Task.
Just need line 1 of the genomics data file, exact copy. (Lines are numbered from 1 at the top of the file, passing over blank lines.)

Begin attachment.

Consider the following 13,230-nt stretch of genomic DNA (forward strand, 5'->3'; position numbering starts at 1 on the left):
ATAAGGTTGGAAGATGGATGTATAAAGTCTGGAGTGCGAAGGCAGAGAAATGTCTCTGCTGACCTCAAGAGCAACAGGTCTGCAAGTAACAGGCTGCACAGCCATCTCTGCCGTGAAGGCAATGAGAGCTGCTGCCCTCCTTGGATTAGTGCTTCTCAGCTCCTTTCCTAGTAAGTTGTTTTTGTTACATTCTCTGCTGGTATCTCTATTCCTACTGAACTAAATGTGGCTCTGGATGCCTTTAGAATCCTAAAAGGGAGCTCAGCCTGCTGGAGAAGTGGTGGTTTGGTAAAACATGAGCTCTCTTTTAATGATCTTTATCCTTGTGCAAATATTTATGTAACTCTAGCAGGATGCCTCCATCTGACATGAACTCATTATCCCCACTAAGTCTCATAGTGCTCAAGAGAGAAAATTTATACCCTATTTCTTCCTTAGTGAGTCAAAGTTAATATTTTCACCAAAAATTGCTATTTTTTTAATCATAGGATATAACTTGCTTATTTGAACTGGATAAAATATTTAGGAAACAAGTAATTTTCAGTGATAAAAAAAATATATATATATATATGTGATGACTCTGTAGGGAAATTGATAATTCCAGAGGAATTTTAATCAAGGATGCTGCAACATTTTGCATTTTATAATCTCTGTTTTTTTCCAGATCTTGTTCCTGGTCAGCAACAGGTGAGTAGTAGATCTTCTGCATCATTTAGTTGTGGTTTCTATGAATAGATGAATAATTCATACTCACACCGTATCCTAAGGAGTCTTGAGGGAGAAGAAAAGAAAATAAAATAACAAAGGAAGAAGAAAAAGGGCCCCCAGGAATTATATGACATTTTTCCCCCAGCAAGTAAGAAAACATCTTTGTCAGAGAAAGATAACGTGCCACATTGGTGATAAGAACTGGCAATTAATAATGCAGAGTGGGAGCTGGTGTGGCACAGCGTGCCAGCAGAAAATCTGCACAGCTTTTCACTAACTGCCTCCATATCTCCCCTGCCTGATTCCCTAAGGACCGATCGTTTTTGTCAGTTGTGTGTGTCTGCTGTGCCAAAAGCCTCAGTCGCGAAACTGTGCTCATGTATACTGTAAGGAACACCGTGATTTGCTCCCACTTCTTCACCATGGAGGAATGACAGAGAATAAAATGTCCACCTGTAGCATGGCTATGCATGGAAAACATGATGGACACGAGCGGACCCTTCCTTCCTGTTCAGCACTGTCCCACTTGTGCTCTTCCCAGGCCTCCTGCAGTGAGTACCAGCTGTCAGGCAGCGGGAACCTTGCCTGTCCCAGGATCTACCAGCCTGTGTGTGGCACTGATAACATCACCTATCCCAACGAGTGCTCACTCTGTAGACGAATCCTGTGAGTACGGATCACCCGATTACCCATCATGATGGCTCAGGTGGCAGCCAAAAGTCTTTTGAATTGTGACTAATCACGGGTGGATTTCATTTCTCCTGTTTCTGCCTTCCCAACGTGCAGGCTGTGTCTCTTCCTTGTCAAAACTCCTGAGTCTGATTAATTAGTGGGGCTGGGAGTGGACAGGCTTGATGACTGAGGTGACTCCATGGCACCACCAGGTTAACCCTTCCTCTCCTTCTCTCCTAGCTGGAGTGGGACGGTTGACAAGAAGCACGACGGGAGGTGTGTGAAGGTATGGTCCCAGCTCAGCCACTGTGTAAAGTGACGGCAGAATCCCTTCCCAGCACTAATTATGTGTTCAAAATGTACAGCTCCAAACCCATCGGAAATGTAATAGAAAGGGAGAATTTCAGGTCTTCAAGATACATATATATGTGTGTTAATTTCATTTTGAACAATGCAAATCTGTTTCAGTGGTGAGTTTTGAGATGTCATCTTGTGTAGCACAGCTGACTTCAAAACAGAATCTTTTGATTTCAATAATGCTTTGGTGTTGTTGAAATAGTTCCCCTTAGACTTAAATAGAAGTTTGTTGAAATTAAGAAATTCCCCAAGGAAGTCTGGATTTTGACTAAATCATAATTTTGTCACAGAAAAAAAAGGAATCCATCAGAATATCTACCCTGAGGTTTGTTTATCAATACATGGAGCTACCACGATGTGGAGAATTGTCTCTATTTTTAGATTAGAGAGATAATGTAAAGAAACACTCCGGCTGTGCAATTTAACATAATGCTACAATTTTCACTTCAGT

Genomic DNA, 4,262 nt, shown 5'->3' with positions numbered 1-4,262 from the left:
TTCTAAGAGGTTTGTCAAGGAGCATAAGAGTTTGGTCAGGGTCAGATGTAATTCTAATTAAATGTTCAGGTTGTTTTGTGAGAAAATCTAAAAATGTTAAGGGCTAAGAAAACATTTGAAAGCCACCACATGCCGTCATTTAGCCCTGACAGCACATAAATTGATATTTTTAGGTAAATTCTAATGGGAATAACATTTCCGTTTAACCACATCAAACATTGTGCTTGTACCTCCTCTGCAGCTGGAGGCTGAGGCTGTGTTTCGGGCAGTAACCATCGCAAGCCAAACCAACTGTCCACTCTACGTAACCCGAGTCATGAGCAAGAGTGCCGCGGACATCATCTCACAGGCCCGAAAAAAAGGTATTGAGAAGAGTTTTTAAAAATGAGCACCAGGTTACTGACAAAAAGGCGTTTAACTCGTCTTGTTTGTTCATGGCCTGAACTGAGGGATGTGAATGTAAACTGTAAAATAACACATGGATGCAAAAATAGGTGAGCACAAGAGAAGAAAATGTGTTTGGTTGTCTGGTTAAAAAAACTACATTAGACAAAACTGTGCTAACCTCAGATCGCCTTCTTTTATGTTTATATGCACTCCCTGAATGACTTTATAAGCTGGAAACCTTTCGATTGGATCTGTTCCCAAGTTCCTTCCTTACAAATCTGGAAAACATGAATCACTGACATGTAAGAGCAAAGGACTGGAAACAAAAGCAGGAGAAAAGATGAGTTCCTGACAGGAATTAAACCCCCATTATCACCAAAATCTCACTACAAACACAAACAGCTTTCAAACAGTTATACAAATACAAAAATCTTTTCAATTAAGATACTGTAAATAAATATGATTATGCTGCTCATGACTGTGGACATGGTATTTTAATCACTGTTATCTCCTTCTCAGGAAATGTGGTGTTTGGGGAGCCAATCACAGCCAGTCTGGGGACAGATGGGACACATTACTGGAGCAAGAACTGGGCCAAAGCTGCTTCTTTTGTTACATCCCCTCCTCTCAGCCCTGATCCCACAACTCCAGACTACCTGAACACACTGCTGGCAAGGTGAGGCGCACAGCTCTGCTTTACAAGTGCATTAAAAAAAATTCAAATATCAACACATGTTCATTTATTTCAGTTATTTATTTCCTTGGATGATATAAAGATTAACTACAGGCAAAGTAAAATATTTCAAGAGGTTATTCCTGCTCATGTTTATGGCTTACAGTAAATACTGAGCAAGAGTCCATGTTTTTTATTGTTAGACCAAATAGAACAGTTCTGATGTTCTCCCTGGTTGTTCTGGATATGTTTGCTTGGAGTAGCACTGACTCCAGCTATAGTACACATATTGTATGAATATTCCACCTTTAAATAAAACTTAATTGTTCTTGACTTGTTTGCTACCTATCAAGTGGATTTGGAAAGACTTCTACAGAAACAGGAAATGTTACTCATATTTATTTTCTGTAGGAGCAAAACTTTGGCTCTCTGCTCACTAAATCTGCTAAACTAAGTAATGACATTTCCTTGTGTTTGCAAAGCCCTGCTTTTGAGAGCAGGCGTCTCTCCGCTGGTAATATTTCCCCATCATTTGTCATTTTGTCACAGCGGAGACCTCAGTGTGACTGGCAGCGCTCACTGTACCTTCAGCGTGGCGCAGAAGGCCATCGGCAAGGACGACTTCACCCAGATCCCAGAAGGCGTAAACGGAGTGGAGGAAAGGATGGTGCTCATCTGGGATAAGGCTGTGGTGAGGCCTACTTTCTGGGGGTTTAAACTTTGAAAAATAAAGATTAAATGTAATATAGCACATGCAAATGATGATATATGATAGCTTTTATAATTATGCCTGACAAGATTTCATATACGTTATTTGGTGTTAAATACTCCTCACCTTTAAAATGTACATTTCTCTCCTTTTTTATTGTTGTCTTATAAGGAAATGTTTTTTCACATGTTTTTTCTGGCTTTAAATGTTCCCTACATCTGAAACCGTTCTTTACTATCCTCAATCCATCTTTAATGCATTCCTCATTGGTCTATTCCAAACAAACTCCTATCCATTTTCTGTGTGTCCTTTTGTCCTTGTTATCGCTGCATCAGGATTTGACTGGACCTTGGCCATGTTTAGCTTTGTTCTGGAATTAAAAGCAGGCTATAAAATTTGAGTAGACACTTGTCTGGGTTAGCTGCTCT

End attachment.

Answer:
Consider the following 13,230-nt stretch of genomic DNA (forward strand, 5'->3'; position numbering starts at 1 on the left):